I received a review copy from Netgalley and Tachyon Pub; all opinions are my own.

Little List of Reviews #5Title: Monstress, Vol. 1: Awakening by Marjorie M. Liu, Sana Takeda, Rus Wooton
Series: Monstress #1
Published by Image Comics
Published: July 19th 2016
Genres: Graphic Novel
Pages: 202
Format: Trade Paper
Source: Purchased
Goodreads

The illustrations in this are amazing and worth it just to peruse it for that, but I found the story incredibly complex and a little unforgiving to casual reading. Not every graphic novel needs to have the ability to just pick up and go, but this is something that will require rereading (either after a first read or while reading it [the latter of which is irritating to me because I really don’t like having to backtrack through a short-form story to find clarity]), so maybe it’s ultimately not the thing for me? The story did become clearer about halfway through once the pieces came together, and I think I’ll read the next ones, but it’s not on the priority list for me at the moment.

Little List of Reviews #5Title: Welcome to the Universe: An Astrophysical Tour by Neil deGrasse Tyson, Michael A Strauss, J. Richard Gott III
Published by Princeton University Press
Published: September 29th 2016
Genres: Science
Pages: 472
Format: Hardcover
Source: Borrowed
Goodreads

Some of this stuff went way over my head, but it was interesting! And definitely better read in sections as each chapter is essentially a lecture! I liked the structure of it, though. Each chapter built on the one before it, and while it was challenging at times to understand the concepts, I feel like each of the three author’s thoroughly explained the concepts and their relativity (heh) to other concepts in the knowledge we have of our vast universe.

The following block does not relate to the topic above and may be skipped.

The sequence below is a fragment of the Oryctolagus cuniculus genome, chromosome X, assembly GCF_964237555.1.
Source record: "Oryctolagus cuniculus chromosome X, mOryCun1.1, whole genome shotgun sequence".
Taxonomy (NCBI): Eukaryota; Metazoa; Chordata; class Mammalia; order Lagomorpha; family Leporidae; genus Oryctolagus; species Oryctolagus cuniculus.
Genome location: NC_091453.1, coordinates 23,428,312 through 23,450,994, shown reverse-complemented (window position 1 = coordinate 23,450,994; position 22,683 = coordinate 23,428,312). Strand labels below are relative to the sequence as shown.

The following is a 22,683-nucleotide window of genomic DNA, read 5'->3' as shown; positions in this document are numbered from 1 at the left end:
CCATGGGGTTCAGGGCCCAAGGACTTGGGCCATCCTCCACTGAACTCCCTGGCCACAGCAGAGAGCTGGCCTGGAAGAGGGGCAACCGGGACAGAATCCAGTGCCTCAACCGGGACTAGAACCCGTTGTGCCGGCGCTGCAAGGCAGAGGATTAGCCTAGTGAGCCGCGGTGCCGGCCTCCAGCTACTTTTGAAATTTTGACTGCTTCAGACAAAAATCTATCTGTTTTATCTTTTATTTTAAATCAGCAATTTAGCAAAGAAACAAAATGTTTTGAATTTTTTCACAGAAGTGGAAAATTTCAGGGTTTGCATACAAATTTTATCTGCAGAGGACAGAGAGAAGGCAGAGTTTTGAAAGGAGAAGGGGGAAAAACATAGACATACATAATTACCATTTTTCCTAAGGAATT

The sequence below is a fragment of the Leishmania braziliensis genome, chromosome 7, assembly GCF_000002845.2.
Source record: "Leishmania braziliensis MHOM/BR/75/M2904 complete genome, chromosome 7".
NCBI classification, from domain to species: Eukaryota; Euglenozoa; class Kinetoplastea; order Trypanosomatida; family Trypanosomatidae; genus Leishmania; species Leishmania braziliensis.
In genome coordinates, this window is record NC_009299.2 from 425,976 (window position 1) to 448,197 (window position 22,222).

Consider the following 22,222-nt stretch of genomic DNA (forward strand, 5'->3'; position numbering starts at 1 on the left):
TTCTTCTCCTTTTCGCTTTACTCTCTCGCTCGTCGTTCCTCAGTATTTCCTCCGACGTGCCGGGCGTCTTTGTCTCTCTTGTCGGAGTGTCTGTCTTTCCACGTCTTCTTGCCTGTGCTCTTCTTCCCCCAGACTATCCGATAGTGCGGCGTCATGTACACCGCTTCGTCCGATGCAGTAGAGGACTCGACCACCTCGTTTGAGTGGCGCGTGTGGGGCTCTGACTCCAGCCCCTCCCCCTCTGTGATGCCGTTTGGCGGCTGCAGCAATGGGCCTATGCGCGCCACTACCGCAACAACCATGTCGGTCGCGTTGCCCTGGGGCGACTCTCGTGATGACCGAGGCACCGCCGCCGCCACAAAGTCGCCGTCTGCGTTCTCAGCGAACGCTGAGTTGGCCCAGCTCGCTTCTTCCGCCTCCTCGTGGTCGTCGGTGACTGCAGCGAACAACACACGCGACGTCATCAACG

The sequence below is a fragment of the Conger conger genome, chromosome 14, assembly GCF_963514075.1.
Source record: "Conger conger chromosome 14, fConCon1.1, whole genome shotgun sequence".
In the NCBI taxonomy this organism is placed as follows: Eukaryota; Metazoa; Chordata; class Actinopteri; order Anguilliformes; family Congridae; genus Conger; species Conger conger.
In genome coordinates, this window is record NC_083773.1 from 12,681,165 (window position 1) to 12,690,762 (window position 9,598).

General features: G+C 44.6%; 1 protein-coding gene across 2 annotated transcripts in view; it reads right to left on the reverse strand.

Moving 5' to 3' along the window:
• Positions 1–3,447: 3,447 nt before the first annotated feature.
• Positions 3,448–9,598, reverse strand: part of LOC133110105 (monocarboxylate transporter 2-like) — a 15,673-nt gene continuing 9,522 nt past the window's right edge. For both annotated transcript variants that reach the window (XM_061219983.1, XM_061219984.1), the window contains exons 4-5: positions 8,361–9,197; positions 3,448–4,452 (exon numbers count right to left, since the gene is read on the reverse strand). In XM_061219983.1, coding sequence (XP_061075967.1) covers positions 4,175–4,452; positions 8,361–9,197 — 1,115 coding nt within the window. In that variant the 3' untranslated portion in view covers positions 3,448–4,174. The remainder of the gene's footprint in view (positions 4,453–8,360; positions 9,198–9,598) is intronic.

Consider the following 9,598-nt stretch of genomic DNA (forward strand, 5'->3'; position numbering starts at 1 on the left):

Little List of Reviews #3

Little List of Reviews #3Title: Martians Abroad by Carrie Vaughn
Published by Tor Books
Published: January 17th 2017
Genres: Science Fiction
Pages: 288
Format: eBook
Source: Netgalley
Goodreads

 Carrie Vaughn’s Martians Abroad reads like a science fictional school story in which two Martian-human kids are sent to Earth to a prestigious school and things go amok. It’s a well-written, yet straightforwardly simple story following Polly’s mishaps as she attempts to integrate into Earth’s way of things at this boarding school. A set of orchestrated, predictable events prove Polly’s worth to herself, her mother, and the other students as she risks her life to save a handful of the other students. While I was expecting more depth as it was marketed as an “adult” science fiction novel, I think this is a great introduction to science fiction for the younger YA set and a great bridge from children’s fiction to “older” science fiction. The story reads easily, doesn’t feature sex or explicit language, and the violence is on par with most violence found in books marketed to the middle grade and young adult crowd.

Thank you to Netgalley and Tor Books for a review copy!

Little List of Reviews #3Title: Invaders: 22 Tales from the Outer Limits of Literature by Jacob Weisman